The Royal Horticultural Society (RHS) Britain in Bloom campaign will for the first time formally recognise the efforts of communities that have been flooded, with the creation of a new discretionary award for overcoming adversity.
The announcement of this new award comes on the same day the RHS revealed the 72 RHS Britain in Bloom 2016 finalists. Judges will make their first visits to the finalists across England, Northern Ireland, Scotland, Wales, Jersey and Guernsey in August.
This award will celebrate the resilience of those who work year-round to put the Bloom back into their towns, villages and cities after such challenging circumstances, while recognising the impact of the recent catastrophic floods and other potential challenges that communities face throughout the campaign.
Groups including Aberdeen in Bloom, Kendal in Bloom, Dalston in Bloom and Corbridge in Bloom are among the communities hardest hit by the recent flooding. Many areas are still carrying out clean-up operations before preparations for Britain in Bloom can begin.
Visiting judges will hear how the groups have met these extreme challenges; judges will offer advice from their own experience and from their knowledge of areas that have been affected by extreme weather in the past.
Roger Burnett, Chair of RHS Britain in Bloom Judges, said: “My advice to this year’s finalists would be to demonstrate how they have overcome the atrocious conditions we’ve seen in many parts of the country over the last couple of months.
“Bloom groups are always very resilient when it comes to extreme weather and nature has a great way of bouncing back, so we all look forward to a meeting our finalists to see what wonderful work they are doing to bring their communities together under the banner of RHS Britain in Bloom.”
Andrea Van Sittart, RHS Head of Community Outreach, said: “This new award will celebrate the enormous efforts made by those Bloom community gardening groups who face extreme challenges, such as the devastating floods of recent months. It’s a tremendous achievement to reach the UK Finals of Bloom, and illustrates all of these groups’ impressive commitment to improving their local environment through joined-up community action.”
Other RHS Discretionary Awards include the Young People’s Award, Conservation and Wildlife Award, and the Community Champion Award, which is awarded to individuals who demonstrate exceptional commitment and dedication to Britain in Bloom in their community.
Aberdeen in Bloom
The award-winning Seaton Park has seen the worst flooding in its history.
Steven Shaw, Environmental Manager at Aberdeen City Council, said: “Some areas have been washed away and many are still under water so we don’t yet know if we have the resource, budget or time to reinstate our displays and projects to the same standard. It is going to be a real challenge to get the park back to how it was, but we do love a challenge, and we have received a fantastic response from Friends, communities and volunteers!”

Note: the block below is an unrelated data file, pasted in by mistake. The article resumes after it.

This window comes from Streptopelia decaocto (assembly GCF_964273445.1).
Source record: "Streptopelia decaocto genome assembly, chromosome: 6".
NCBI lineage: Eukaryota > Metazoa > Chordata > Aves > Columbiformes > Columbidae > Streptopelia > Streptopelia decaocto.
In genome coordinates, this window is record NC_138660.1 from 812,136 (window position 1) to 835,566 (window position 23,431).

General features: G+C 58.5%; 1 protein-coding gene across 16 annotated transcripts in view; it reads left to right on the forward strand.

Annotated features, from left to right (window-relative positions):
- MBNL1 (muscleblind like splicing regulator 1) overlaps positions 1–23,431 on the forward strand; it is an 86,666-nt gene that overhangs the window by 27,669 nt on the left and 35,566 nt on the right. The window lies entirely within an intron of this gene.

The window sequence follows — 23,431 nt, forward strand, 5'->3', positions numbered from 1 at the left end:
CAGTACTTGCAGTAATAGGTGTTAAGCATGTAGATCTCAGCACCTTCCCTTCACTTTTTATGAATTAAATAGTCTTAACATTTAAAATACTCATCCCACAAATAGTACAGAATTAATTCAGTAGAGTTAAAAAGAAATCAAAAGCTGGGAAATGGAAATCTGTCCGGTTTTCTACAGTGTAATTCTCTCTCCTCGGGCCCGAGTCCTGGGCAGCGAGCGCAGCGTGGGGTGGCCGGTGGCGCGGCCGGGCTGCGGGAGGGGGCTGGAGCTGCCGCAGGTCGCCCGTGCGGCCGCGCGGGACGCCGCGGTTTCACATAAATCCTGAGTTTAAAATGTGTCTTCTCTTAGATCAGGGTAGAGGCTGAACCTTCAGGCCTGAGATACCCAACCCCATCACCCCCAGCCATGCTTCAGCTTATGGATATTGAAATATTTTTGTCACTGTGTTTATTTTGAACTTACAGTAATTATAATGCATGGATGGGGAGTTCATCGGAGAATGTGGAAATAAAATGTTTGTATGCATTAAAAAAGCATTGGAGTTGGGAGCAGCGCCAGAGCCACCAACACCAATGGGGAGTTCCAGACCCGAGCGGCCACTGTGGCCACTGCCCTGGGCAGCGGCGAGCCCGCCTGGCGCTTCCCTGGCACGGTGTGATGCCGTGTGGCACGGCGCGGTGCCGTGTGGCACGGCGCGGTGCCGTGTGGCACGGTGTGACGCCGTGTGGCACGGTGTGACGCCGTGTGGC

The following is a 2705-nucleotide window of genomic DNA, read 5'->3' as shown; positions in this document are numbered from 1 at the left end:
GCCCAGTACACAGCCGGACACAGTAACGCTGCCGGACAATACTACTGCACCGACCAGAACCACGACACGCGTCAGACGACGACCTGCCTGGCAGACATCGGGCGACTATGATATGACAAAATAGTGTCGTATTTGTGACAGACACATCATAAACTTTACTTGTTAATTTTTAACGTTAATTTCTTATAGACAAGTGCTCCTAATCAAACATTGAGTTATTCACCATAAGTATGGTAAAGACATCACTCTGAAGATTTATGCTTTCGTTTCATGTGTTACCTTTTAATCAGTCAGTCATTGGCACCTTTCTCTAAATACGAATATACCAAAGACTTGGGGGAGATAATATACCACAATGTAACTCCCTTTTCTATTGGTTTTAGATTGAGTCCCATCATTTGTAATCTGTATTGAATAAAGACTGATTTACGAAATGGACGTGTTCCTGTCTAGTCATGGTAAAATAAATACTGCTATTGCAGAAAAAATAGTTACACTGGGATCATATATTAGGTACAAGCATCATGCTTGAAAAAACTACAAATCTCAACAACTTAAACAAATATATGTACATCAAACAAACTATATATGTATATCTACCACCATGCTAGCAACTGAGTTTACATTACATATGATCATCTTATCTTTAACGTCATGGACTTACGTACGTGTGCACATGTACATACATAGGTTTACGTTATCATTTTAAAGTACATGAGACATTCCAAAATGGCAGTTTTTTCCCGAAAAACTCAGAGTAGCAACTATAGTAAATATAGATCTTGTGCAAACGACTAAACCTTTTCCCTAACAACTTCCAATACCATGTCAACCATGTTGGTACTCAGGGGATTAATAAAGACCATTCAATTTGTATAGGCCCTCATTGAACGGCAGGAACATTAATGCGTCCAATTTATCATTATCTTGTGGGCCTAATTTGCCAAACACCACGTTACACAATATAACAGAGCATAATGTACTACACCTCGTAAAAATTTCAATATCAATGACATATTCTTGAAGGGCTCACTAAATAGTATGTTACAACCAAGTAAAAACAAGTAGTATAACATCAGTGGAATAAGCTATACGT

Kendal in Bloom
Several sites on the Britain in Bloom judging route have been affected by flooding, including Abbot Hall which comprises a park, playground and peace garden. A lot of work was planned to take place in the park and the peace garden, which was planted in autumn 2015.
Janine Holt, Kendal in Bloom, said: “The biggest impact for us will not necessarily be the damage caused by the floods, but the effect of the long-term clean-up work required. The floods will certainly make our entry into the campaign more challenging, and we may have to rethink the route for the judges’ tour, as well as some of our community projects. However, community spirit is running high and I am sure that Kendal will rise to the challenge!”
Dalston in Bloom
Three rivers run through Carlisle, one of which runs through Dalston and has flooded over the past couple of months.
Ronnie Auld, Dalston in Bloom, said: “Last year was challenging for the group because we had such a late spring, but we would usually have started preparations by now. It hasn’t stopped raining since December and this is the first time I can remember that Dalston has flooded in this way.”
Corbridge in Bloom
Corbridge in Bloom have experienced huge amounts of rain since December, and 2000 bulbs that were planted on the north side of the river are still under water.
Neville Rutherford, Chair of Corbridge in Bloom, said: “We are being patient at the moment, and have our fingers crossed for some days without rain. We don’t think our displays will be as good as last year now, but working on them in this weather would just cause even more damage to the soil.”
About RHS Britain in Bloom
RHS Britain in Bloom is the UK’s largest community gardening campaign, involving up to 300,000 volunteers. As part of RHS Britain in Bloom – which includes grassroots community gardening scheme RHS It’s Your Neighbourhood – volunteers in cities, towns, villages, urban communities and neighbourhoods work together to improve their local environment, using gardening as a tool.
To find out more, visit: www.rhs.org.uk/communities